Finally, you’ll still need a SIM card.  You can purchase one from any of the many online retailers I mention above, or you can wait until you get there and buy one.  From experience, it can actually be somewhat difficult to find a retailer locally that sells SIM cards, especially when you’re not familiar with the country yet and how to get around.  I’ve used this site every time I’ve moved to a different country to help me decide which SIM to buy and where to buy it.  Again, I would rather have the ability to call right away in case anything goes wrong when I land in a foreign country for the first time.  Others might be more relaxed about this.

Buy a cell phone locally with a local plan.

If you know for sure you’ll be staying in a certain country for a long time, it *might* be worth it to get a local phone and maybe even a local contract (but see my notes on this option above).  If your Bachelor’s program abroad is three years long, you can easily sign a two-year contract as long as the monthly fee is affordable.  However, it isn’t wise to assume that a cell phone contract carries similar terms as it would in the US.  For example, I learned the hard way that contracts in Germany automatically renew after the initial period, and getting out of a German cell phone contract requires giving them at least three months notice.

On the other hand, there are some advantages to having a contract abroad.  In Europe, for example, the cell phone industry is much more consumer friendly than it is the US.  Contracts are generally easier to get out of, you have the right to take your number to a new carrier, and unlocking is also easier.  Carriers in Europe are more flexible because Europeans move to other countries all the time, so getting out of a contract is pretty easy if you can prove you’re moving away.  Still though, if you plan to travel a lot, or go back to the US and stay for a while, being in a contract can be a waste of money.

Can I get data on a local phone and/or local plan?

Yes!  Just be sure to buy a SIM card with a company that offers data, which most do nowadays.  Some countries may not have extremely fast data networks such as 4G of LTE, but many countries actually have faster data networks than we do.  If you’re using a local SIM with a phone you brought from another country or carrier, you might find that your phone will show that it is connected to the data network (such as showing the 3G icon at the top), but when you try loading a website or using data, things simply won’t load.  This is most likely due to your phone’s APN settings.  Depending upon your phone model and the software version your phone is running, you may be able to change the APN settings manually.  However, there may not be an option in your phone’s settings menu to change it.  But never fear!  While connected via WiFi, go to  From there, choose your country and the carrier, and the service will automatically download a profile on your phone that changes the APN settings.  For some reason, this works wonderfully for everything except MMS (sending pictures via text message).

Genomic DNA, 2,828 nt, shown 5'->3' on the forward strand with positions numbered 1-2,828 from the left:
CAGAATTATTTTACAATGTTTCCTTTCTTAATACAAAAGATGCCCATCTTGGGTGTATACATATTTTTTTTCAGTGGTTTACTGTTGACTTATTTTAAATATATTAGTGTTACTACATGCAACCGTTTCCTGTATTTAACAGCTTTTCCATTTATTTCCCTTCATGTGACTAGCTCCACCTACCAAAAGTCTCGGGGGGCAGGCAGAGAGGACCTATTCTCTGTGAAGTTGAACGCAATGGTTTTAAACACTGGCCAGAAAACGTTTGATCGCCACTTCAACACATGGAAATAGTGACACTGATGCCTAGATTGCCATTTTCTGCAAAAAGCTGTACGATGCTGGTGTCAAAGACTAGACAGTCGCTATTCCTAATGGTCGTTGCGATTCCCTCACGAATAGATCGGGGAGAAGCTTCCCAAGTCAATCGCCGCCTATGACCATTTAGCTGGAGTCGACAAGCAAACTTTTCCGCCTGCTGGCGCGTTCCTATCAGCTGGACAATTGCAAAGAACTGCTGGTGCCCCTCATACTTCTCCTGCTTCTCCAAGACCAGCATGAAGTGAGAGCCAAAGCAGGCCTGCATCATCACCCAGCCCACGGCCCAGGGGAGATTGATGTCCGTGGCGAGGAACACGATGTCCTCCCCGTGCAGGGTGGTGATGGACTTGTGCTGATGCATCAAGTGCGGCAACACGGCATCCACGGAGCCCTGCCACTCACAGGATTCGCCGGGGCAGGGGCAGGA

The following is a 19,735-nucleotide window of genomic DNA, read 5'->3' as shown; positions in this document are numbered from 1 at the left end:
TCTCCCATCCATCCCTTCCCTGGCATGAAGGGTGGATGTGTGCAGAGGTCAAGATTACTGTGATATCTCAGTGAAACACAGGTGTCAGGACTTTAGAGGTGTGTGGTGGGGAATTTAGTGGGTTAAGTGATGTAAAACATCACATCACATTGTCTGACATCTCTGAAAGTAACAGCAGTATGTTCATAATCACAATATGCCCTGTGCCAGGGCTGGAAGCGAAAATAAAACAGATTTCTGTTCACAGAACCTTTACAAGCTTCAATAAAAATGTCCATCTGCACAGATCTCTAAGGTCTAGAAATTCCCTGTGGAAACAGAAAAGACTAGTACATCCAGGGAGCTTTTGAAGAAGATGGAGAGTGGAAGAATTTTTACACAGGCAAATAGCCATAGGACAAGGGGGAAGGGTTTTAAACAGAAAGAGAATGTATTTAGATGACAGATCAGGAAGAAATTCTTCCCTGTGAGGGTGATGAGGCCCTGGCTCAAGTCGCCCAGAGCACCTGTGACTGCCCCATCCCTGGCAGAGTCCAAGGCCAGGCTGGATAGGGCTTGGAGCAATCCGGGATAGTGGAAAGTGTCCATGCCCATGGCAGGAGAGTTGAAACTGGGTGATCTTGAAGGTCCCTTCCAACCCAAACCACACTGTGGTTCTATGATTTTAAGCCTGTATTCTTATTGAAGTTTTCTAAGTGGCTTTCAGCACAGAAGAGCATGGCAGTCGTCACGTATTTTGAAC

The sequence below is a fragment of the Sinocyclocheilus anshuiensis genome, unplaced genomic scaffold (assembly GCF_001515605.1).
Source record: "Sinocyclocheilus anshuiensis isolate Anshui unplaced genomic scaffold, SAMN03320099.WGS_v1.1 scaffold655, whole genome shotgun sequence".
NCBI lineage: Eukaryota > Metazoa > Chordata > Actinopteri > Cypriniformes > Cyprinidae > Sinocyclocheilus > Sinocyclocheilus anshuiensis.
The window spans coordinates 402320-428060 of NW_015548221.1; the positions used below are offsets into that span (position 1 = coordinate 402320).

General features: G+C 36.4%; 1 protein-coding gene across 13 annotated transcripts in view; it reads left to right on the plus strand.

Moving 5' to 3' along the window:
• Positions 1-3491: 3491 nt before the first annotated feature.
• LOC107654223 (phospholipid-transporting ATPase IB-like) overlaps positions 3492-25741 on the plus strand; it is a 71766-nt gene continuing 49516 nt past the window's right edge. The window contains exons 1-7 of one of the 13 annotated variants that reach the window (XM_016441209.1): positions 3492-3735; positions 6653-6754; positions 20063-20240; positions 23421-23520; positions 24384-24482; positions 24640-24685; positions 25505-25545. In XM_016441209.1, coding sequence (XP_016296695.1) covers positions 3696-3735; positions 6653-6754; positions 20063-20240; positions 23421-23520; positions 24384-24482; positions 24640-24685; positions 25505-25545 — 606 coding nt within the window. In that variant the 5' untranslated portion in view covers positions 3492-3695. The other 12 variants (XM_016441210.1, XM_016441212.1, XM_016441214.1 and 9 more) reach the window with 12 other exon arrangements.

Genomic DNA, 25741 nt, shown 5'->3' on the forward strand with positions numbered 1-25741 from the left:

What about tablets?

Tablets are actually much simpler to use abroad than cell phones, because most of them are shipped unlocked and many are sold without a contract.  Therefore, all you need is a SIM card that includes data and your tablet should work (you might have to change the APN settings, however…see above).

Can I bring my phone I bought abroad with me to the US?  Will it work?

Remember that if you buy a phone abroad, it won’t necessarily work in the US when you go home for visits or when your program ends.  Again, it needs to be unlocked and ideally out of contract.  You’ll need to get a US-based SIM card, which fortunately are easier to come by today than it was even two years ago.  You can get prepaid US-SIMs through online retailers such as H2O wireless.  T-mobile sells flat-rate SIMs without a phone, and a company called Straight Talk also has a Bring-Your-Own-Phone program where you pay a flat fee of $45 month, contract-free.

I hope this covers most of the aspects of buying and using your smartphone abroad.  It is based on my experience both bringing a cell phone from the US abroad but also buying a cell phone abroad and trying to use it in the US and other countries while traveling.  I have no affiliation with any of the companies or brands mentioned this post and I wasn’t paid or given any perks to mention these products.  I hope this is the all-inclusive guide you’ve been looking for.  If you have other questions, or other information to add, I’d be happy to hear about it in the comments!

Strange and Even Creepy Christmas Traditions from Around the World Part II: Caga Tío

Christmas Market Barcelona.

Christmas Market Barcelona.